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Marrying Consumer and Clinical Telehealth Will Take Work

by Brian Eastwood | August 11, 2016

Last year, after attending two very different conferences in a two-week span, I wrote about healthcare’s parallel paths of innovation. Silicon Valley follows one line, and brick-and-mortar healthcare organizations (HCOs) follows the other. The former gets a lot more attention, but the latter is a bit more pragmatic.

The recent mHealth and Telehealth World conference offered evidence that this notion hasn’t changed. Startups offer consumers a bevy of telehealth services from the convenience of their smartphone, with the promise of a diagnosis in minutes and a payment at the point of care. HCOs use telehealth for far less sexy purposes, including video consults, follow-up appointments, and cognitive therapy. The clunky client on the cart may have been replaced with a tablet but, by definition, it’s still a COW.



The same theme of parallel innovation tracks emerges with telehealth. On-demand, consumer-facing apps get the media attention. HCO telehealth departments plod along, their findings published in journals and discussed in hotel conference rooms in the middle of the summer. Even the companies who provide these services to HCOs, namely Avizia and Specialists on Call, refer to themselves as “the vendor you’ve never heard of,” since they whitelist their solutions for hospitals across the country.

So there’s little surprise that conversations about telehealth tend to gravitate to one-off encounters and not repeated encounters tied to coordinated care plans for chronic condition management. And if the conversation does turn to episodic telehealth, it’s often about the barriers (licensing, reimbursement, buy-in, training, Epic integration, and so on) and not the benefits.

As it turns out, effective use cases for telehealth were out and about at mHealth and Telehealth World:

  • University of Rochester Medical Center (New York) has reduced ED visits among pediatric patients by offering telehealth services at inner-city neighborhood sites such as daycares and schools. Multi-party videoconferencing helps accommodate parents and guardians during work hours.
  • The University of Illinois at Chicago used SMS messaging and video tutorials to improve medication adherence among cancer patients, especially those whose treatments include on-again, off-again dosing or a steady stream of new medications.
  • Robert Wood Johnson University Hospital (New Jersey) has expedited the initiation of video consultations, physician recommendations, and tPA drug administration in stroke treatment. This has reduced the number of transfers to RWJUH – the “hub” in this model – and improved continuity of care for patients who are treated at “spoke” facilities.
  • Another hub, Dartmouth-Hitchcock Medical Center, has built enough of a business providing specialty care via telehealth to northern New England and upstate New York that it now sells its services lines (including ICU, stroke, and pharmacy) on a subscription basis and has partnered with the Mayo Clinic to make its physicians available to more partners.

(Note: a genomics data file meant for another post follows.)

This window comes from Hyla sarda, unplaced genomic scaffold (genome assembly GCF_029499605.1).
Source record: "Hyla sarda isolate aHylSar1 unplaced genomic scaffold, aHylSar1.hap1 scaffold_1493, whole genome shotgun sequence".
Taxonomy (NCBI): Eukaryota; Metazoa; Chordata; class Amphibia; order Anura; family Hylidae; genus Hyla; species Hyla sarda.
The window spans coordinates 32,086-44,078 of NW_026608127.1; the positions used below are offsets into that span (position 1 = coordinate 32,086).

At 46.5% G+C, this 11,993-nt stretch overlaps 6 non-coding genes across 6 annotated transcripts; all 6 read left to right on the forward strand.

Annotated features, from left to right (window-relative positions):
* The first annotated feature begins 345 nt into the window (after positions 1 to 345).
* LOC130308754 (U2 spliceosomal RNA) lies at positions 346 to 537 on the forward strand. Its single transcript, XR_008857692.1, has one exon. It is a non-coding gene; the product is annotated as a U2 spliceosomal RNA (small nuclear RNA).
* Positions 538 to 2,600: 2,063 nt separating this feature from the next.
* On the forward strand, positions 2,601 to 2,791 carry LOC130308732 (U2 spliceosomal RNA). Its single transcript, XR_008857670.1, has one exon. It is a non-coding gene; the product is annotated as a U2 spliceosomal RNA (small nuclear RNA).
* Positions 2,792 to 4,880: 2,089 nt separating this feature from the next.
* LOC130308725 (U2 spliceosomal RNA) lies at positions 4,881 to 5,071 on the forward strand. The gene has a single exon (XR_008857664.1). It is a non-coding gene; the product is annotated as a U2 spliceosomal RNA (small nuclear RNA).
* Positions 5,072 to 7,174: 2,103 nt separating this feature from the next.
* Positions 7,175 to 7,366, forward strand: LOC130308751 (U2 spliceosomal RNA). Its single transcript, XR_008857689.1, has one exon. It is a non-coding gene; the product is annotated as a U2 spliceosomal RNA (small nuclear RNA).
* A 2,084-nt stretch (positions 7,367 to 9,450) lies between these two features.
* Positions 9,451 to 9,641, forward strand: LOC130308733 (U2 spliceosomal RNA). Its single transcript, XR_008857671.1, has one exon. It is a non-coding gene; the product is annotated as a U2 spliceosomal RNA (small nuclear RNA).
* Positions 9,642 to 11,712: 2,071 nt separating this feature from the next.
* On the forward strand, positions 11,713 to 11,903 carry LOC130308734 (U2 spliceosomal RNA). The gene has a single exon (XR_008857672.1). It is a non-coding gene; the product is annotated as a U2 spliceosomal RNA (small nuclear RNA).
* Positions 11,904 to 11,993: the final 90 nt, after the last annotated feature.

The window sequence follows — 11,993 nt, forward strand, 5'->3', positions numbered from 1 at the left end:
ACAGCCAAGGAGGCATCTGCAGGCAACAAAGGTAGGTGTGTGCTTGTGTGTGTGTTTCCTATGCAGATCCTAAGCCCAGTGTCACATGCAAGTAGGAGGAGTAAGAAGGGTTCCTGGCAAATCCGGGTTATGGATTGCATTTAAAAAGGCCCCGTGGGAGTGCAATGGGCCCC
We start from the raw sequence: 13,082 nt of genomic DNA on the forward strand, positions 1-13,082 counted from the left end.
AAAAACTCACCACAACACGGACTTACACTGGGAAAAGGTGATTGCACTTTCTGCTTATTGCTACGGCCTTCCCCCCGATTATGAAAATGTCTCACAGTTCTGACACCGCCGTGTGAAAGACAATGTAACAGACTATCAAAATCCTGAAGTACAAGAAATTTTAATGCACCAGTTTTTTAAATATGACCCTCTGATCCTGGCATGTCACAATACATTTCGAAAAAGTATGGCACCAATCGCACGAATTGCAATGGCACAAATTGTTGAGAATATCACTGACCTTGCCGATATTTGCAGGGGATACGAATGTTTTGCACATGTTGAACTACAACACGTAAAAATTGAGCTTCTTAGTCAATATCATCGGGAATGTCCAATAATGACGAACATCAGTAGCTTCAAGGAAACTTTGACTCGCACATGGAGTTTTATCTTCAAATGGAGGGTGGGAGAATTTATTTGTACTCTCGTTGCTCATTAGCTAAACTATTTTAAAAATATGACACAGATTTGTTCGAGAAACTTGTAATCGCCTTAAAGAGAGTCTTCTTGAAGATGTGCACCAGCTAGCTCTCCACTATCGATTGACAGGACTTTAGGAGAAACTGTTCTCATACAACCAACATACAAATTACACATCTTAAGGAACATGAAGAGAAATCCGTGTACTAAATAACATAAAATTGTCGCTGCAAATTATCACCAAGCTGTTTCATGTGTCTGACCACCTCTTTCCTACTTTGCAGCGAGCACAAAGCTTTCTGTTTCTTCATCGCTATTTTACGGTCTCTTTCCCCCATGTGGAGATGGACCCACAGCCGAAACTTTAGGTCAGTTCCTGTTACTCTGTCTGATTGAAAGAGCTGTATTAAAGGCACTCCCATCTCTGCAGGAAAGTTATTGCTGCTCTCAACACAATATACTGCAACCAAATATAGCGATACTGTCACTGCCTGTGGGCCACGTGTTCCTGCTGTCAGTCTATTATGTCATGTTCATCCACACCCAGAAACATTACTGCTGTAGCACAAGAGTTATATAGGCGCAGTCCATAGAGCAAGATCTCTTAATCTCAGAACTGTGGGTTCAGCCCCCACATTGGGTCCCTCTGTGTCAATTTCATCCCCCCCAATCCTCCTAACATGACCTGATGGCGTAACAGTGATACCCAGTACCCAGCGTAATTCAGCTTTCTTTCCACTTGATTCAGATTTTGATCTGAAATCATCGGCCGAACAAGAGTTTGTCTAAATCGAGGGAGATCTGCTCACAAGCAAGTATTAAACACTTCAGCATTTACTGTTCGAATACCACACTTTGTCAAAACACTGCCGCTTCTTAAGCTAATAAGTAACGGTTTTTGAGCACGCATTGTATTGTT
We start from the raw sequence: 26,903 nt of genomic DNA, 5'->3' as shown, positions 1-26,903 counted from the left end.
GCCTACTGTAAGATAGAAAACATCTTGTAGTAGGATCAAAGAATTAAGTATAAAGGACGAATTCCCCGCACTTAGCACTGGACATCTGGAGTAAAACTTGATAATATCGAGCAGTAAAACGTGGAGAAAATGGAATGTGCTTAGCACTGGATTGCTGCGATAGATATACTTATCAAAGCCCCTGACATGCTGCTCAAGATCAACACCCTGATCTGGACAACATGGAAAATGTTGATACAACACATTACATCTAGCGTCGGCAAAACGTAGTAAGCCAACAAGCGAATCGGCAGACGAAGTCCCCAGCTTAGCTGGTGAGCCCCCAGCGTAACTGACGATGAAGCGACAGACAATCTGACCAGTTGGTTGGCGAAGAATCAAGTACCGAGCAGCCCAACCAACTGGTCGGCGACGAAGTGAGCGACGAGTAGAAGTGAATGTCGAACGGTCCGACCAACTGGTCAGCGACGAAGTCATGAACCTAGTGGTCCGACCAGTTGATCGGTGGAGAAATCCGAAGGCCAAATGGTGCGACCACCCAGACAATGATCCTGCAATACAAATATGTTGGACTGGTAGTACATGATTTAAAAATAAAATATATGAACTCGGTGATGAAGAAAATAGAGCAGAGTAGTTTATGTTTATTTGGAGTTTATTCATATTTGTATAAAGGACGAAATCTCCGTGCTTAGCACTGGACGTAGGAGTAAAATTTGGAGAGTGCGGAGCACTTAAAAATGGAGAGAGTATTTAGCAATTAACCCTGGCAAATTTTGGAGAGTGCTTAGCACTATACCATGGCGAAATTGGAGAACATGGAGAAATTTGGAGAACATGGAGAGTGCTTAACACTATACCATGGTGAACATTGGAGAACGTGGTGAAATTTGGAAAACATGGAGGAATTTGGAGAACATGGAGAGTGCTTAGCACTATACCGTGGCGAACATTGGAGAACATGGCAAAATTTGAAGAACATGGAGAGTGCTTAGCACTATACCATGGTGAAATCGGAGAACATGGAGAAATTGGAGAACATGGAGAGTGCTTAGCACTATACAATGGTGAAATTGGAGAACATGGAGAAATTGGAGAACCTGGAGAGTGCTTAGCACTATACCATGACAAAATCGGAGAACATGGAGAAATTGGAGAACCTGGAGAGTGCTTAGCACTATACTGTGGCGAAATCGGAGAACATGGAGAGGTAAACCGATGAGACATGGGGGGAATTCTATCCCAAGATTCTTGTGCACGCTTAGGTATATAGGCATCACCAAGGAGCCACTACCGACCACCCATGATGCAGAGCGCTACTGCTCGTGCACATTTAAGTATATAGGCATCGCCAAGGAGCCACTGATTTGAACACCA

Admittedly, these use cases are neither new nor novel. After all, the same prefix in telehealth appears in telephone and television, the cutting-edge technology behind early digital health efforts. Anyone streaming commercial-free TV on a mobile device rarely used to actually make phone calls cannot be blamed for responding to these “innovations” with little more than a shrug.

But dismissing HCO-led telehealth efforts is to miss the forest for the trees. Only a fraction of consumer-facing health apps are for clinical use, and telehealth is no exception. Though this reflects the industry’s (philosophical if not yet practical) shift from providing care to encouraging health, it does not address the glaring need for improved chronic care and disease management.

A recent Meritalk article explained why telehealth faces an uncharted future: The development of technology that can provide on-demand care has thus far outpaced the industry’s collective willingness to embrace it (the Veteran’s Health Administration being a notable exception). That’s why it’s time for these parallel paths of telehealth development to intersect.

As American Well and others begin to bring their consumer-centric vision for telehealth to chronic care, they should heed the lessons of HCOs that have built successful programs and avoid the temptation, so prevalent in the startup world, to tear everything down and start over. Meanwhile, HCOs wary of digital snake oil should heed the example of the Innovation Hub at Brigham and Women’s Hospital (Massachusetts), which directly engages external companies that can solve BWH’s problems, instead of fielding countless inbound inquiries from companies too far from the target.

Sarah N. Pletcher, medical director and founder of Dartmouth-Hitchcock’s, Center for Telehealth, noted that the partnerships necessary to drive telehealth success are like marriages. Beyond shared interests and beliefs, there’s a need to be up front about finances, governance, and housekeeping. Reaching these compromises is not easy, but it’s essential if healthcare’s parallel innovation paths are ever to come together.

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